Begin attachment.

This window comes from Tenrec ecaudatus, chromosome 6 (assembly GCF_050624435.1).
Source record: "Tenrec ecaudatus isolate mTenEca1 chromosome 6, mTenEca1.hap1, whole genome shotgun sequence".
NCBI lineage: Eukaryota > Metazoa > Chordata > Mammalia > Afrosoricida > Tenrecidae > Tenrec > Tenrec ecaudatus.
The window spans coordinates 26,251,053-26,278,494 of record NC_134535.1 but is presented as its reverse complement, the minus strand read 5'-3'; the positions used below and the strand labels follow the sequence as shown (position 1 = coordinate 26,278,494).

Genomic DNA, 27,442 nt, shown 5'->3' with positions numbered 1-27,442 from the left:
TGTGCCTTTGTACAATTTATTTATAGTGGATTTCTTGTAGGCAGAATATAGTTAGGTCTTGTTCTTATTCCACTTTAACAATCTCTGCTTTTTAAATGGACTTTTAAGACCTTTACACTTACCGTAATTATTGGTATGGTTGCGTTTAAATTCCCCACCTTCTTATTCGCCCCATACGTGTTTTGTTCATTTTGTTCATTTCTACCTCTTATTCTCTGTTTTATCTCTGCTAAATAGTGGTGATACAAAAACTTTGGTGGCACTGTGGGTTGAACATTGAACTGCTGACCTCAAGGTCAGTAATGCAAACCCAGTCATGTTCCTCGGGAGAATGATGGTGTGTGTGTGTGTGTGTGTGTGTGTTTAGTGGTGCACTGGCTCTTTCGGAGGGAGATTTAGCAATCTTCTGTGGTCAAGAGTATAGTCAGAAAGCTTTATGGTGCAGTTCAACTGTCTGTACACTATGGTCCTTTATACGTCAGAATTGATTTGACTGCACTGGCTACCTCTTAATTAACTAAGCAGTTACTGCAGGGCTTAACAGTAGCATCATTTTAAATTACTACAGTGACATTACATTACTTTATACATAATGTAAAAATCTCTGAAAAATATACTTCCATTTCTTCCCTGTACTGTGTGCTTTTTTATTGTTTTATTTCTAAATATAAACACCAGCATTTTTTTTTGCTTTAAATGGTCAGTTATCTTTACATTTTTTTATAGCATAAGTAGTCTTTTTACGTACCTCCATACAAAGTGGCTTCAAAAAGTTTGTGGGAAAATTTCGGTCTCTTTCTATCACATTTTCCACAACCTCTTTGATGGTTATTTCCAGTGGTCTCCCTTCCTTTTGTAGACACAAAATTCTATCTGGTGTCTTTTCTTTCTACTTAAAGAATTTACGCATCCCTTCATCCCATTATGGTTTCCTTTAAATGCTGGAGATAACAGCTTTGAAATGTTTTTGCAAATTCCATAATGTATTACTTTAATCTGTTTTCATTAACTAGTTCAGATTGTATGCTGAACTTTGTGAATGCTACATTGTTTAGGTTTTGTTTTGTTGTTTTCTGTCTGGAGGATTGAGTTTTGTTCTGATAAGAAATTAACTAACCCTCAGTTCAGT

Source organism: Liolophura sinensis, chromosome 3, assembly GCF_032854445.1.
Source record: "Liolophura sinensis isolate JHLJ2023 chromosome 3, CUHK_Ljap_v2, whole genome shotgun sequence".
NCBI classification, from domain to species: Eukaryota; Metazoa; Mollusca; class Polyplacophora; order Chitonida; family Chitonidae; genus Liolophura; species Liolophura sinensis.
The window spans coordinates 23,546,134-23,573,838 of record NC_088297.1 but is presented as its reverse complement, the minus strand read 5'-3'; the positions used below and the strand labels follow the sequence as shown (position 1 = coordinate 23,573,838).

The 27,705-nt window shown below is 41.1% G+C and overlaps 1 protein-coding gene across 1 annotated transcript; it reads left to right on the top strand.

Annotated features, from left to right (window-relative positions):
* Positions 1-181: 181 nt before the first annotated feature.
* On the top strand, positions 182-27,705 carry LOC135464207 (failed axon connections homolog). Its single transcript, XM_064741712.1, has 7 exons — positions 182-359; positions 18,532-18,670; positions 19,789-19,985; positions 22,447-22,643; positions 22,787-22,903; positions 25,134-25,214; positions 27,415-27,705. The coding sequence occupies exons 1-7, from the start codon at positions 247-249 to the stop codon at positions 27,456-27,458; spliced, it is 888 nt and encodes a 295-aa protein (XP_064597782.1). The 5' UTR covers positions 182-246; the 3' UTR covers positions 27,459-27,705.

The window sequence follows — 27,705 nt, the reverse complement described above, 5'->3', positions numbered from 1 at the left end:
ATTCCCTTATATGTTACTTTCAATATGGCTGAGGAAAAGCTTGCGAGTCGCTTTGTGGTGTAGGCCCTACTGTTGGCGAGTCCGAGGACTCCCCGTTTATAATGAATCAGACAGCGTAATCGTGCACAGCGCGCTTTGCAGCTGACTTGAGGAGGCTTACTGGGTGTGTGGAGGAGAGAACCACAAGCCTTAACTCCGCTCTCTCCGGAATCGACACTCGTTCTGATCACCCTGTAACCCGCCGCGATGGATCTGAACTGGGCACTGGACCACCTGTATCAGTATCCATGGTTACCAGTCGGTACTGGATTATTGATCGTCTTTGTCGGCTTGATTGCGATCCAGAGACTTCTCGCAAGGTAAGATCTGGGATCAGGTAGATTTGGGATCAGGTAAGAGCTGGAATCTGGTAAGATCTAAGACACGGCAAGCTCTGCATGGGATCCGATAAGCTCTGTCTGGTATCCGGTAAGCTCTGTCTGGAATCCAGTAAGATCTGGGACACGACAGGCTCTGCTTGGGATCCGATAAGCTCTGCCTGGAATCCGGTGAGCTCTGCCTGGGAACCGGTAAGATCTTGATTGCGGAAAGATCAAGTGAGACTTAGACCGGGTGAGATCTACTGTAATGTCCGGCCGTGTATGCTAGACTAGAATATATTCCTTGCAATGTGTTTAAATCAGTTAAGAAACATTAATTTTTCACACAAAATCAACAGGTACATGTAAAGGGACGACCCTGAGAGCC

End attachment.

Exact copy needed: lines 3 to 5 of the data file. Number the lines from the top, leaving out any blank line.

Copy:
NCBI lineage: Eukaryota > Metazoa > Chordata > Mammalia > Afrosoricida > Tenrecidae > Tenrec > Tenrec ecaudatus.
The window spans coordinates 26,251,053-26,278,494 of record NC_134535.1 but is presented as its reverse complement, the minus strand read 5'-3'; the positions used below and the strand labels follow the sequence as shown (position 1 = coordinate 26,278,494).

Genomic DNA, 27,442 nt, shown 5'->3' with positions numbered 1-27,442 from the left: